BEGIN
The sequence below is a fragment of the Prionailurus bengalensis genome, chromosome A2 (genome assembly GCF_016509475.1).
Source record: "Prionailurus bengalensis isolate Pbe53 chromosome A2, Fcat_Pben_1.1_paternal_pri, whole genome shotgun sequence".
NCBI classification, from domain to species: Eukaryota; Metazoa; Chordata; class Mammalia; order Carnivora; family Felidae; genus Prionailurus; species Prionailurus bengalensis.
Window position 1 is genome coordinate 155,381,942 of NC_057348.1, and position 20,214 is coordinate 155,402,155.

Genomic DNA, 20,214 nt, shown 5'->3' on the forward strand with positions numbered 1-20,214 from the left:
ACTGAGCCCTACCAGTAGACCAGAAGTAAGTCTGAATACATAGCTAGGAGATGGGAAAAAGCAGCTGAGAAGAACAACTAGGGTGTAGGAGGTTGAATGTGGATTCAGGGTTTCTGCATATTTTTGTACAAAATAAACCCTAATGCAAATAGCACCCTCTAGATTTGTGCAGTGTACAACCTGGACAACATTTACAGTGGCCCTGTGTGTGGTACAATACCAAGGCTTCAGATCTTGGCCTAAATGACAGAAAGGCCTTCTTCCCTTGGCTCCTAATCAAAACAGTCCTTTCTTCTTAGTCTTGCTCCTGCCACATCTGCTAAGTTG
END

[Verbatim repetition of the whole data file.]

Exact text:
The sequence below is a fragment of the Prionailurus bengalensis genome, chromosome A2 (genome assembly GCF_016509475.1).
Source record: "Prionailurus bengalensis isolate Pbe53 chromosome A2, Fcat_Pben_1.1_paternal_pri, whole genome shotgun sequence".
NCBI classification, from domain to species: Eukaryota; Metazoa; Chordata; class Mammalia; order Carnivora; family Felidae; genus Prionailurus; species Prionailurus bengalensis.
Window position 1 is genome coordinate 155,381,942 of NC_057348.1, and position 20,214 is coordinate 155,402,155.

Genomic DNA, 20,214 nt, shown 5'->3' on the forward strand with positions numbered 1-20,214 from the left:
ACTGAGCCCTACCAGTAGACCAGAAGTAAGTCTGAATACATAGCTAGGAGATGGGAAAAAGCAGCTGAGAAGAACAACTAGGGTGTAGGAGGTTGAATGTGGATTCAGGGTTTCTGCATATTTTTGTACAAAATAAACCCTAATGCAAATAGCACCCTCTAGATTTGTGCAGTGTACAACCTGGACAACATTTACAGTGGCCCTGTGTGTGGTACAATACCAAGGCTTCAGATCTTGGCCTAAATGACAGAAAGGCCTTCTTCCCTTGGCTCCTAATCAAAACAGTCCTTTCTTCTTAGTCTTGCTCCTGCCACATCTGCTAAGTTG